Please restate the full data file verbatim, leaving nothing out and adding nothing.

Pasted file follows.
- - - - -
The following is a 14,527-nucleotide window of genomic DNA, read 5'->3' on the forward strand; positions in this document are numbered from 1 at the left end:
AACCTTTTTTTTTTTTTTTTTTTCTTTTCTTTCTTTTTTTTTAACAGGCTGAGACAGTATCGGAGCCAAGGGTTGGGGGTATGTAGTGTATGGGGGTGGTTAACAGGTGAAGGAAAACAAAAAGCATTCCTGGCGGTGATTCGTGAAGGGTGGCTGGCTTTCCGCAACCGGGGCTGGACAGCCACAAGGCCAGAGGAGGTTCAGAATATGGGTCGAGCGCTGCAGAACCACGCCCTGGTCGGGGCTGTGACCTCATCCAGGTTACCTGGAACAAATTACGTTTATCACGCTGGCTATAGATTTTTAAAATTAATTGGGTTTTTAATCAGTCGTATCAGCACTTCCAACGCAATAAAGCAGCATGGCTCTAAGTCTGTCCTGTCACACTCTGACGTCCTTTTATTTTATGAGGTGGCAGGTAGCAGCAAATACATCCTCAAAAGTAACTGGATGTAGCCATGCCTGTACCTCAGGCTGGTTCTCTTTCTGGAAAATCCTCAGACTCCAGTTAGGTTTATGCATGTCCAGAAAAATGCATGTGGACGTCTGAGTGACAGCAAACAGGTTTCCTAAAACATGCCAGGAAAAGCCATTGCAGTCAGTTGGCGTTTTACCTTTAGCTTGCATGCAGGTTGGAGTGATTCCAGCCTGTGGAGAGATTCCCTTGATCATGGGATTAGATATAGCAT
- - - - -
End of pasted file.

The following is a 14,527-nucleotide window of genomic DNA, read 5'->3' on the forward strand; positions in this document are numbered from 1 at the left end:
AACCTTTTTTTTTTTTTTTTTTTCTTTTCTTTCTTTTTTTTTAACAGGCTGAGACAGTATCGGAGCCAAGGGTTGGGGGTATGTAGTGTATGGGGGTGGTTAACAGGTGAAGGAAAACAAAAAGCATTCCTGGCGGTGATTCGTGAAGGGTGGCTGGCTTTCCGCAACCGGGGCTGGACAGCCACAAGGCCAGAGGAGGTTCAGAATATGGGTCGAGCGCTGCAGAACCACGCCCTGGTCGGGGCTGTGACCTCATCCAGGTTACCTGGAACAAATTACGTTTATCACGCTGGCTATAGATTTTTAAAATTAATTGGGTTTTTAATCAGTCGTATCAGCACTTCCAACGCAATAAAGCAGCATGGCTCTAAGTCTGTCCTGTCACACTCTGACGTCCTTTTATTTTATGAGGTGGCAGGTAGCAGCAAATACATCCTCAAAAGTAACTGGATGTAGCCATGCCTGTACCTCAGGCTGGTTCTCTTTCTGGAAAATCCTCAGACTCCAGTTAGGTTTATGCATGTCCAGAAAAATGCATGTGGACGTCTGAGTGACAGCAAACAGGTTTCCTAAAACATGCCAGGAAAAGCCATTGCAGTCAGTTGGCGTTTTACCTTTAGCTTGCATGCAGGTTGGAGTGATTCCAGCCTGTGGAGAGATTCCCTTGATCATGGGATTAGATATAGCAT